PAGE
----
Summary: If God is the One who saved, does it mean that men should be the ones to preserve their salvation? Or, should we believe that Jesus is the ONLY Savior – He Who saves the lost, not to lose the saved?

Luke 19:1-10

Jesus entered Jericho and was passing through. A man was there by the name of Zacchaeus; he was a chief tax collector and was wealthy. He wanted to see who Jesus was, but being a short man he could not, because of the crowd. So he ran ahead and climbed a sycamore-fig tree to see him, since Jesus was coming that way. When Jesus reached the spot, he looked up and said to him, "Zacchaeus, come down immediately. I must stay at your house today." So he came down at once and welcomed him gladly. All the people saw this and began to mutter, "He has gone to be the guest of a `sinner.’" But Zacchaeus stood up and said to the Lord, "Look, Lord! Here and now I give half of my possessions to the poor, and if I have cheated anybody out of anything, I will pay back four times the amount." Jesus said to him, "Today salvation has come to this house, because this man, too, is a son of Abraham. For the Son of Man came to seek and to save what was lost" (NIV).

If you have your salvation, can you lose it?

While there are those who believe that they don’t work to be saved, they argued that they have to work for their salvation – to endure in order to preserve their salvation. Do we really need our good works to be saved, or to preserve our salvation?

If God is the One who saved, does it mean that men should be the ones to preserve their salvation?

Or, should we be believe that Jesus is the ONLY Savior – He saves the lost, not to lose the saved?

Let’s have those questions in mind, as we take another reading of Luke 19:1-10.

We read in verse 1, “Jesus entered… passing through” – God is seeking… to save the lost, as we read in verse 10. If we have also the concern in our heart to save the lost, do we also seek them – have we entered a certain place, perhaps, just a certain house of our neighbor, relative, or acquaintance and “pass through” as we invite him to come to Jesus? If not the house of our relative, have we ever entered the room of a member of our family – of our child or parent who is not yet aware about the grace of God? What is our “Jericho” that we need to enter and pass through to “seek and to save what was lost”?

In verse 2, we learn that Zacchaeus was a “chief tax collector.” – during those times, a tax collector was regarded at the lowest level of the sinners, together with the prostitutes.

In chapter 18 of Luke, we read about of the Pharisee and the tax collector. We will notice how the Pharisee looked down upon the tax collector. Let’s review verses 9-14:

“To some who were confident of their own righteousness and looked down on everybody else, Jesus told this parable: ‘Two men went up to the temple to pray, one a Pharisee and the other a tax collector. The Pharisee stood up and prayed about himself: “God, I thank you that I am not like other men -- robbers, evildoers, adulterers -- or even like this tax collector. I fast twice a week and give a tenth of all I get.” But the tax collector stood at a distance. He would not even look up to heaven, but beat his breast and said, “God, have mercy on me, a sinner.” I tell you that this man, rather than the other, went home justified before God. For everyone who exalts himself will be humbled, and he who humbles himself will be exalted."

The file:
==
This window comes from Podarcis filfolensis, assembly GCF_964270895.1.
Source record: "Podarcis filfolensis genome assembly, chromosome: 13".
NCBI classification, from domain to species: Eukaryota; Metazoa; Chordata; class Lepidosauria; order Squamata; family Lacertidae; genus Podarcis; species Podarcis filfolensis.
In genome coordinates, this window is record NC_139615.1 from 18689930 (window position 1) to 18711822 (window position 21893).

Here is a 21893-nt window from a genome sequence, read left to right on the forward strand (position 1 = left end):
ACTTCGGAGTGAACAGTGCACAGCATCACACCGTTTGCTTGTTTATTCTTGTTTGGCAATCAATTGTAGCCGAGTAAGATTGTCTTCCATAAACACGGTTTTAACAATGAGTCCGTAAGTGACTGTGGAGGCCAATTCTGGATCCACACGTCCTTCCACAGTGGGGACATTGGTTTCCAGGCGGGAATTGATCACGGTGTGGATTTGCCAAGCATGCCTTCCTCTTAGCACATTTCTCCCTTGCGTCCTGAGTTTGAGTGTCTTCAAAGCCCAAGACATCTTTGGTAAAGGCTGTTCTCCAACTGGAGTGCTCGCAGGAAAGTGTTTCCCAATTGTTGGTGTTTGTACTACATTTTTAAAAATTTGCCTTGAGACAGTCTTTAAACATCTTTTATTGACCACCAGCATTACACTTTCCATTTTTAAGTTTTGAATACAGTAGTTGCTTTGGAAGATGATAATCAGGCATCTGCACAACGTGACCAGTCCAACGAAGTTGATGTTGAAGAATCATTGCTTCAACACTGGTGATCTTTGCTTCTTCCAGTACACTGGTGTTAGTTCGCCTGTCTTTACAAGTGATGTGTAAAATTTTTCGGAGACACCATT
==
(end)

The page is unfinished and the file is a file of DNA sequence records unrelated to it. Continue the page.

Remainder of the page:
Notice that God accepted someone not by being obedient to the law – not by good works, as we read in verses 13 to 14. The tax collector acknowledged that he was a “sinner” – a lawbreaker. In fact, not just an ordinary sinner, he could not offer to God any good performance. He felt so unworthy, so undeserving not just to receive something from God, but even undeserving to be in His Presence – “he could not look up heaven.”

The tax collector regarded himself as nothing before God that he could not even ask any approval, or even “forgiveness.” He only petitioned God for “mercy.” Yet, Jesus said, the tax collector was “justified,” or, in other words, “saved.”

When God removed our spiritual blindness, not only we see His Greatness and Glory. We also realize our emptiness, our unworthiness, our helplessness! We recognize our incompetence to become righteous before the Holy and Perfect God. We acknowledge that only His mercy can save us.

Like the tax collector, we need also to accept that we have nothing to offer before God. We are so nothing, so undeserving that we don’t regard ourselves even worthy of forgiveness. That’s the humility we ought to have and to say, “God, have mercy on me, a sinner.”

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